Classically, acute myocardial infarction results in heightened T waves, ST segment elevation,

      appearance of Q waves, normalization of ST segment and appearance of negative T waves sequentially.

  However, not all patients follow this sequence.

  In some patients, ST segment elevation may be less than 1 mm during the acute phase.

  The patient's typical symptoms, cardiac enzyme levels and echocardiography results

      should also be considered for early diagnosis and treatment of acute myocardial infarction.





ECG 1a. The ECG above belongs to a 50 years-old man. It was recorded at the 5th hour of typical retrosternal chest pain.
He was referred for coronary angiography beacuse of typical chest pain and increased levels of cardiac enzymes.
What are the ECG abnormalities?

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Figure 1a. Fifteen minutes after recording of the ECG 1a, coronary angiography was performed.
The intermediate coronary artery was totally occluded immediately after its origination.




Figure 1b. After PTCA (ballon angioplasty) and implantation of a 2.75x24mm
drug-eluting stent, the intermediate coronary artery was opened.




Figure 1c. No significant stenosis was observed in his right coronary artery.




The ECG above was recorded 15 minutes after successful stenting of the intermediate coronary artery.

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ECG 2a. The ECG above belongs to a 54 years-old man who complained of typical retrosternal chest pain.
It was recorded 2.5 hours after the onset of chest pain. No typical ECG sign of ischemia is seen.
He also has moderate mitral stenosis with a mitral valve area of 1.3cm2.

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ECG 2b. His second ECG was obtained 90 minutes after recording of the ECG 2a.
No ST segment elevation, ST segment depression or T wave negativity to suggest myocadial iscemia.

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ECG 2c. His third ECG was recorded 5.5 hours after the onset of his chest pain.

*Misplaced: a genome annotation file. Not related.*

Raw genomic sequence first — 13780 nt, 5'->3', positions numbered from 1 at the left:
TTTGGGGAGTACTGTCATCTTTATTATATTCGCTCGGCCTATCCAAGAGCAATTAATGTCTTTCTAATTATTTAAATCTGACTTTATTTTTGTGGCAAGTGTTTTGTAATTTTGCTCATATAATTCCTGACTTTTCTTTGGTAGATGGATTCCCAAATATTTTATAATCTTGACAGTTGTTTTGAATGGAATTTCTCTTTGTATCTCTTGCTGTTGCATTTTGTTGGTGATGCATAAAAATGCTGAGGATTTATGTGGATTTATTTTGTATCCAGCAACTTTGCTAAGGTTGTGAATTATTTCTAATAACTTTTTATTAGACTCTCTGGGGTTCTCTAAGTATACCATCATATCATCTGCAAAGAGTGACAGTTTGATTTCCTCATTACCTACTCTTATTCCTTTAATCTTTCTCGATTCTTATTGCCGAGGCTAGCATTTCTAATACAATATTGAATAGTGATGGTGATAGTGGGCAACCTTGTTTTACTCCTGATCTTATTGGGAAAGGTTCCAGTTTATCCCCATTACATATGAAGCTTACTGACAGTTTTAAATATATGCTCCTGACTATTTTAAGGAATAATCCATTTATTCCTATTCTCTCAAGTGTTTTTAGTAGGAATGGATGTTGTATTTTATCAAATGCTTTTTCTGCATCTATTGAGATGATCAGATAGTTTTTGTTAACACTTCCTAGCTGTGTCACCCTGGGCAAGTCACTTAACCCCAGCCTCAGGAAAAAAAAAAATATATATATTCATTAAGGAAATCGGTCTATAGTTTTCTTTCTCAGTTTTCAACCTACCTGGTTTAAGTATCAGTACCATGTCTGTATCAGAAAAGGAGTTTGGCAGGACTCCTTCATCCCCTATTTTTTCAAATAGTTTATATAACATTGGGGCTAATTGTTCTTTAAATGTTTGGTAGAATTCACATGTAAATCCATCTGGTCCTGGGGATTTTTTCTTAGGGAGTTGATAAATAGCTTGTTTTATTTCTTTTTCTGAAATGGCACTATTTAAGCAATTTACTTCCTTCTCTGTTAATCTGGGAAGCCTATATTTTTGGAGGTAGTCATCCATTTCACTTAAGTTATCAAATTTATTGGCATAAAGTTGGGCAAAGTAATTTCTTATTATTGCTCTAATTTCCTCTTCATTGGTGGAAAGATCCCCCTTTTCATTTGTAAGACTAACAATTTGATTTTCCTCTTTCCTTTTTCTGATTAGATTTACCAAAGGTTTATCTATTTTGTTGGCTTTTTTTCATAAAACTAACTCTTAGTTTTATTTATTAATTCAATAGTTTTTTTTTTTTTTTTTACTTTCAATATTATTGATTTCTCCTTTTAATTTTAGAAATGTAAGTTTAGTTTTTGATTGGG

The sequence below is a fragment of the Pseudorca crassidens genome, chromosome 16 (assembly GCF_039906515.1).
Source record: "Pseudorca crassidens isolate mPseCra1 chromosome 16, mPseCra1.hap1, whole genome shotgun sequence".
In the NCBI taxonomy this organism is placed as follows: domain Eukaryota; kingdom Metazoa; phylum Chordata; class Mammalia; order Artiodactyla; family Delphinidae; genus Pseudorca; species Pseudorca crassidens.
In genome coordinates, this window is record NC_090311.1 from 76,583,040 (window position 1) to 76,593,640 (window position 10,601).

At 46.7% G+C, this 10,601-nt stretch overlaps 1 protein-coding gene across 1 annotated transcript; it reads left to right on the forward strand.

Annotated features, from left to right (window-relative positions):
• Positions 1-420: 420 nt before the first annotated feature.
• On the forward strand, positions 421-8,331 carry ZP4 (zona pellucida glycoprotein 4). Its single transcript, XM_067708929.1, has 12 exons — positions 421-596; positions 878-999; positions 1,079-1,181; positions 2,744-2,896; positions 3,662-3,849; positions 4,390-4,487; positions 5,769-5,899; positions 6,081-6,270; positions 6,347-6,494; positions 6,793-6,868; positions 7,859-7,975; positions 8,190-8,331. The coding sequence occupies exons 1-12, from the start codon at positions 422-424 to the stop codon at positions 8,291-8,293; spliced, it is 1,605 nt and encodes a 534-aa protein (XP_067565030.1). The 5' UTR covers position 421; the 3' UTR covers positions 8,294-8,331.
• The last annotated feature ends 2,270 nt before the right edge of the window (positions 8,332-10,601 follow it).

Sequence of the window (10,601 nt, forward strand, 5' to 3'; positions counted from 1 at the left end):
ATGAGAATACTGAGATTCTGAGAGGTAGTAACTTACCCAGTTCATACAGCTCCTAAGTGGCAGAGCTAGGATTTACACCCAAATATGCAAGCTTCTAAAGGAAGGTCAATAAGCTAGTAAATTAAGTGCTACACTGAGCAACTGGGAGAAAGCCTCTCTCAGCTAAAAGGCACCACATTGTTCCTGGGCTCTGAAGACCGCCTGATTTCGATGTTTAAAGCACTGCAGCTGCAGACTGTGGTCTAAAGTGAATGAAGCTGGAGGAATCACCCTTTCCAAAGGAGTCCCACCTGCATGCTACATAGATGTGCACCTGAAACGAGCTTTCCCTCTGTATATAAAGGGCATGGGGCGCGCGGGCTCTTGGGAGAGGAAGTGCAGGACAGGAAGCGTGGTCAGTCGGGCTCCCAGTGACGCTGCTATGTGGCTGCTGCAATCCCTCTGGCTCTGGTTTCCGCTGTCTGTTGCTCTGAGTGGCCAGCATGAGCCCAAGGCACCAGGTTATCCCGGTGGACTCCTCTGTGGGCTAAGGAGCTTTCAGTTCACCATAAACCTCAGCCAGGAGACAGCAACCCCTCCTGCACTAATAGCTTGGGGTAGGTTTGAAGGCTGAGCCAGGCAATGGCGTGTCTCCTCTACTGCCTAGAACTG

Ten minutes later, coronary angiography was performed.

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Figure 2a.b. His left coronary arteriography did not show significant stenosis (left).
The right coronary arteriography showed that his right coronary artery was totally occluded at a very proximal site (right).



 
Figure 2c.d. The PTCA (balloon angioplasty) was not successful in opening the right coronary artery (left).
Stent implantation resulted in complete opening of the right coronary artery (right) after which his chest pain disappeared.




ECG 2d. The ECG above was recorded 15 minutes after stenting of his right coronary artery.

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ECG 2e. The ECG above was recorded 15 hours after stenting of his right coronary artery.
At this time, his cardiac Troponin I level was above normal.
By looking at this ECG, who can say that he had complete occlusion of a dominant right coronary artery one day before?

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ECG 3a. The ECG above belongs to a 70 years-old woman who was admitted to the emergency room with the complaint of
retrosternal chest pain. There is no typical ECG sign of acute myocardial infarction. At most, the T wave in leads V2 and V3
may be accepted to be taller than expected (when compared with the amplitude of the QRS complex).
Her cardiac enzymes were elevated. Ten minutes after recording of the above ECG, she was taken to the cardiac
catheterization laboratory.

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Figure 3a (Left).3b (Right). Her coronary angiography showed that the LAD was occluded just after giving the first Diagonal
branch. The Diagonal branch had a significant but subtotal occlusion.
The Obtus marginale branch of the circumflex (Cx) artery was occluded proximally (left).
The right coronary arteriography was normal and the LAD was filling retrogradely (right).
This suggested acute total occlusion of the Obtus branch and chronic total occlusion of the LAD.




Figure 3c. The left coronary angiogram above was recorded
after PTCA and stenting of the Obtus marginale.




ECG 3b. The ECG above was recorded 2 days after stenting of the Obtus marginale branch of the Cx artery.
Now, the amplitude of the T wave in leads V2 and V3 are lesser.

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